Seares: Not exactly a whodunit. More like, how did the perp do it? No record of Boljoon Church panels removed or conveyed. Archbishop Palma says it 'couldn't have happened'; they're 'sacred.'

Seares: Not exactly a whodunit. More like, how did the perp do it? No record of Boljoon Church panels removed or conveyed. Archbishop Palma says it 'couldn't have happened'; they're 'sacred.'
Photos from National Museum of the Philippines and SunStar Archive

[] There's a suspicion that in the 1980s, the then parish priest of Boljoon, Cebu sold them, along with other antiques from the Archdiocesan Shrine of Patrocinio de Maria Santisima, including a silver altar, a sanctuary lamp, a silver bed for the Belen, and other artifacts, prices ranging from P10,000 to P1 million each. The people of Boljoon, if not the church officials, must know how it was done.

[] On top of that mystery is what will happen next to the panels. Demands for their return -- from Boljoon town council and Catholic Church parish to Guv Gwen and the Provincial Government, and now the Cebu Archdiocese -- imply rejection of any sharing deal with the National Museum.

[] No official document about the disputed panels had been requested for removal or transfer. Not possible ("couldn't have happened"), Palma says, as they were church properties that were "tools for evangelization" and had to be deconsecrated if used for another purpose. Also there's no record of de-consecration.

PREVIOUSLY, ON BOLJOON'S SACRED PANELS. Panels -- depicting St. Augustine of Hippo of the 19th century -- reportedly burglarized from the Boljoon, Cebu parish church in the 1980s turned up last week, more than four decades later, at the National Museum of the Philippines (NMP) exhibit called "Gift to the Nation."

The four panels were reportedly donated by a bank chief executive officer and his wife. Official calls for the return of the stolen artifacts were quickly made by Boljoon Parish Church, Boljoon Municipal Council, the governor and the Cebu Provincial Government, and the Cebu Archdiocese. The museum's response: the panels were "legitimately procured." NMP would wish a dialogue on a possible "sharing" of the church treasures.

The latest voice on the issue -- that of Archbishop Jose Palma, the highest official of the Catholic Church in Cebu -- seemed to reject that course of action.

ALL WILLING TO TALK BUT... The stakeholders -- comprising of the Museum, the local government, the town parish church, the Cebu Provincial Government, and the Archdiocese -- are willing to hold a dialogue and negotiate.

Pitching that line more persuasively is the Museum, which argues that it has the "resources and expertise" to manage the panels. At the same time, NMP concedes that Boljoon is a "nostalgic and spiritual place" for the panels but NMP has also things to offer. Like, the town is the appropriate location for remembering and prayer but the Museum has the knowhow and means to study, preserve and display the panels, which Boljoon government and church don't have.

WHAT THE CHURCH PUSHES. While NMP's desire, pursuant to its mission, is to exhibit the panels to the public, Archbishop Palma said the church has "to assert the sacral nature" of the artifacts, "part of the church patrimony," "part of its missionary work." Their removal was a "sacrilege," he said.

Palma said the panels shouldn't have been treated, "then as now," as "mere artworks" for exhibition in a museum, obviously referring to NMP, or for "private appreciation by its collectors," here pointing to the donors who for several years must have been enjoying them exclusively in their private viewing rooms.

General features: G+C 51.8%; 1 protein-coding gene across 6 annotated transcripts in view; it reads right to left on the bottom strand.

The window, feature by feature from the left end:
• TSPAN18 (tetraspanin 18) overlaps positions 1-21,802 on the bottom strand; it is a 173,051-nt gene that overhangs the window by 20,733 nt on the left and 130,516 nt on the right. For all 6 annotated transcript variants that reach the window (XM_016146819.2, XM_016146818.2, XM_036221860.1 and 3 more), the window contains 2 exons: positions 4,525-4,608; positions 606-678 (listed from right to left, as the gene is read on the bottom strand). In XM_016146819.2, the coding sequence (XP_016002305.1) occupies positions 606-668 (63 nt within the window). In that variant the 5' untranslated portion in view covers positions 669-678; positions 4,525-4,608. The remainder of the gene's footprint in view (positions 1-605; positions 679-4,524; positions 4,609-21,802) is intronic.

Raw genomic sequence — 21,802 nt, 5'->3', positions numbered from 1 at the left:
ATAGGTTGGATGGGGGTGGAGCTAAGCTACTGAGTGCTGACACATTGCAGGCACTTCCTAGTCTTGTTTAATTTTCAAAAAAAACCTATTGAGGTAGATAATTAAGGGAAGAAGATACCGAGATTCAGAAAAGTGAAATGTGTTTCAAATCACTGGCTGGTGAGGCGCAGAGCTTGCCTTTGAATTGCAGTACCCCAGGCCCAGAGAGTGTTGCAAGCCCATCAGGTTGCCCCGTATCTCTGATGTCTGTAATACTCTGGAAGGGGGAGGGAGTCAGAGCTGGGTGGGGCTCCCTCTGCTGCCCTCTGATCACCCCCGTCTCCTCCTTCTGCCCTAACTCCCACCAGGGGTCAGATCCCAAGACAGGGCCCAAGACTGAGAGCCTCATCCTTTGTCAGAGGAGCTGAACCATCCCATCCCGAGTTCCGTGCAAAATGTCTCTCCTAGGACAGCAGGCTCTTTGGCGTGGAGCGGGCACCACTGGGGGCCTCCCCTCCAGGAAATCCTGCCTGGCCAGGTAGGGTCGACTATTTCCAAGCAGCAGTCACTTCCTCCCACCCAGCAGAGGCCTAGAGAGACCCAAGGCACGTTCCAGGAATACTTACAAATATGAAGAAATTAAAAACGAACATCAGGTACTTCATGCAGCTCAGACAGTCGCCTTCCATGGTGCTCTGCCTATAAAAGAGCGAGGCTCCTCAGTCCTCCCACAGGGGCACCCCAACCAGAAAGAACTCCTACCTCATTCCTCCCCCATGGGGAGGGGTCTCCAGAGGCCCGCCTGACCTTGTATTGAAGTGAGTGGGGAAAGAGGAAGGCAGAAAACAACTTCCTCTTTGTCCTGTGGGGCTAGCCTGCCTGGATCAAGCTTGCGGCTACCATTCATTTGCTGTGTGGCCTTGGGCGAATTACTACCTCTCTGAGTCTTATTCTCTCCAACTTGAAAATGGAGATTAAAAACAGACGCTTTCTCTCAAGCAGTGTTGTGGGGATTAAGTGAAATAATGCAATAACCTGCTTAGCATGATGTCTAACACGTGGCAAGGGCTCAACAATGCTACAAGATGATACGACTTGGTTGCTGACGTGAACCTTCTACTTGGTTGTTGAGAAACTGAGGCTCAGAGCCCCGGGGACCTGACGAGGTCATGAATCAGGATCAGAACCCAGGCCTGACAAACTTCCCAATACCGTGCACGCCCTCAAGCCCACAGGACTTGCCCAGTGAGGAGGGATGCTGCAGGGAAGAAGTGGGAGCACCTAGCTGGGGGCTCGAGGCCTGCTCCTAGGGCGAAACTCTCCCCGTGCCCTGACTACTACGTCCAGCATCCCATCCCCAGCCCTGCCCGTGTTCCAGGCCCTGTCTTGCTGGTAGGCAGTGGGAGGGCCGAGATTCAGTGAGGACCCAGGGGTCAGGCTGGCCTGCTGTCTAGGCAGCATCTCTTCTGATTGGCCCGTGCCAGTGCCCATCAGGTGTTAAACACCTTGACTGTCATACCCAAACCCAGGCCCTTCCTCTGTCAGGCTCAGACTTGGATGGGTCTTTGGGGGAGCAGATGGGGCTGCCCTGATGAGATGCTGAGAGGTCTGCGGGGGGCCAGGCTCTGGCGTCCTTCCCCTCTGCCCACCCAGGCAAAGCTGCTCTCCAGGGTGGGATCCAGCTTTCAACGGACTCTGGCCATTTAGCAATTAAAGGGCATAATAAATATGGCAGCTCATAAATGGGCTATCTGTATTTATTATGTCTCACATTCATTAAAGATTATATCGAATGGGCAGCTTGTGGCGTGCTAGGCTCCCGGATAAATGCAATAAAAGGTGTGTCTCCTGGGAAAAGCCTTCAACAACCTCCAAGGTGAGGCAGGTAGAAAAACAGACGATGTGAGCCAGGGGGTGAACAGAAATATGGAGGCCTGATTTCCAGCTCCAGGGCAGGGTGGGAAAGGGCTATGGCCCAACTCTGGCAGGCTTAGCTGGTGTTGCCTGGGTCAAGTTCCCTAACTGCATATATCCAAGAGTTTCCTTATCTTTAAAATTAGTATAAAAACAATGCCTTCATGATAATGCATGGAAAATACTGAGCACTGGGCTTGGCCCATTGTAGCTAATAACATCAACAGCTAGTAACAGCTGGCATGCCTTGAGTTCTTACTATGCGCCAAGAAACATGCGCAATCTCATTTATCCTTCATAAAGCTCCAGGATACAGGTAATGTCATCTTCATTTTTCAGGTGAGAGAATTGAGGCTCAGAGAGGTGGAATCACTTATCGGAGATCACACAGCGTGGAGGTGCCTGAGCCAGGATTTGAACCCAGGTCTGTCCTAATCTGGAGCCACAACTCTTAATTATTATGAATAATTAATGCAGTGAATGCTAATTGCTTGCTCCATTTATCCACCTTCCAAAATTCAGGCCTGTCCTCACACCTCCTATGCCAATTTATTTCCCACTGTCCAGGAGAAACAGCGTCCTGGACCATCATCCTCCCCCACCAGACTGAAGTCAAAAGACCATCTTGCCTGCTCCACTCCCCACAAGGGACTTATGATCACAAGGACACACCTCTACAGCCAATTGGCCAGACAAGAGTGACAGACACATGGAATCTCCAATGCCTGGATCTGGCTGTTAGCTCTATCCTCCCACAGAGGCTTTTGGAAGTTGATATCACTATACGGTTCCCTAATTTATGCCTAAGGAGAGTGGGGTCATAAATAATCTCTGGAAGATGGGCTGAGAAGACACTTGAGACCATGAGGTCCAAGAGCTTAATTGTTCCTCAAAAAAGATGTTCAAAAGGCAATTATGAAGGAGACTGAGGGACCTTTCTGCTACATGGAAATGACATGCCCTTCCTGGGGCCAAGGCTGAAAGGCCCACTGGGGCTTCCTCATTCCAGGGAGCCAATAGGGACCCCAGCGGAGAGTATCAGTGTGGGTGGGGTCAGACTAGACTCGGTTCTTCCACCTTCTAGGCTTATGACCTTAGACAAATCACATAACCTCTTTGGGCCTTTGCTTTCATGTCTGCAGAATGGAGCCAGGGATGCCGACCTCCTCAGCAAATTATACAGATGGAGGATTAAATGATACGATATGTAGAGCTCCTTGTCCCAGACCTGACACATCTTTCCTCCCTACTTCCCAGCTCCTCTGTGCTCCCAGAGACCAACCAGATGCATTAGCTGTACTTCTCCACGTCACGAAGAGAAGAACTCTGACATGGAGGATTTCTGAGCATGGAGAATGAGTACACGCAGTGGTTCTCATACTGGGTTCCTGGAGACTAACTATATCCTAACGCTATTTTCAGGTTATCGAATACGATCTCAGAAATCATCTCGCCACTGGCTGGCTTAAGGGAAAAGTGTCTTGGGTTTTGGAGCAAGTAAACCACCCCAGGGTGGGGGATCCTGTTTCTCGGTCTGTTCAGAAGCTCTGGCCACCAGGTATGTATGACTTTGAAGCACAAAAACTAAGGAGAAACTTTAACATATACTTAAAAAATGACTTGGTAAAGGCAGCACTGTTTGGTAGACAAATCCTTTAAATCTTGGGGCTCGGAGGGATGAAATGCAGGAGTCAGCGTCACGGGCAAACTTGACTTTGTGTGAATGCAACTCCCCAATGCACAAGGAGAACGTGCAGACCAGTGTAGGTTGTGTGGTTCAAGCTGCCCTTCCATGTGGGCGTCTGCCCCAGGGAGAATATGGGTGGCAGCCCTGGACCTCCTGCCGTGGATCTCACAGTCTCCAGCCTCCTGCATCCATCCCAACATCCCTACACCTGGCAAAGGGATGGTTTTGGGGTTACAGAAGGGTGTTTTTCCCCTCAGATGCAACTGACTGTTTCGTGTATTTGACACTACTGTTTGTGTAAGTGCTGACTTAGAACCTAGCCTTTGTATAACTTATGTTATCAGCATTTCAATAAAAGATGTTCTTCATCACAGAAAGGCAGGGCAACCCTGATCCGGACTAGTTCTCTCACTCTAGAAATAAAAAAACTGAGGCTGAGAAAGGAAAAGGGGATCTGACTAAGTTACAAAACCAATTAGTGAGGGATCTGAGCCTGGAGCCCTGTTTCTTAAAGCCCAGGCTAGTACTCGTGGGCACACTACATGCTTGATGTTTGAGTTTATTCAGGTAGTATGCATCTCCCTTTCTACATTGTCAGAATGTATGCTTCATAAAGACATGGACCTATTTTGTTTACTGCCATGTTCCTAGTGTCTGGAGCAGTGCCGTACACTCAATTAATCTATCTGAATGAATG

DIALOGUE MAY COME UP WITH COMPROMISE. In the heat of the finding of the panels after more than 40 years of being kept away from the Boljoon people and the rest of the public, each stakeholder understandably would stick to its role and mission and protect its interest.


Gwen: 'Return Cebu's cultural heritage' by Kaiser Jan Fuentes, Third Anne Peralta-Malonzo in SunStar

Panels stolen from church surface in National Museum by Max Limpag in Rappler

Boljoonanons are outraged by the "thievery" and the "hiding." The church talks of the panels' sacredness and being part of its patrimony. Capitol is concerned about the town treasures, which by extension are also its own. The NMP would like to keep the panels as part of its "gift to the nation." The museum talks of national interest to study, preserve and display the panels, not just the pride of a small town and a rich province but of the entire country.

Yet there could be a compromise. No harm and totally sound and prudent to thresh out complications in the controversy.

STICKING OUT IN THE BIG PICTURE of the controversy is how the Catholic Church dealt with the problem of "looting" of treasures in Boljoon and other parishes.

First, on the case of the parish priest who reportedly was the suspect in the disappearance of the panels. How did the suspect pull it off? And how did the Archdiocese deal with him and the alleged thefts? In four decades, they must have forgiven but not forgotten; they must have picked up some lessons.

Boljoon townsfolk reportedly ostracized the priest and shamed him by shunning his masses and other rituals he officiated. Apparently though, he wasn't prosecuted under criminal law or disciplined by the church: at least, the penalty, if any other than being stripped of the parish, was not publicized. The church is not known for announcing transgressions of its clergy and their consequences.

The public also has not been told of the safeguards the church took after the loss of the panels and other Boljoon artifacts. Neither similar losses in other parishes nor the protective measures taken afterwards were known.


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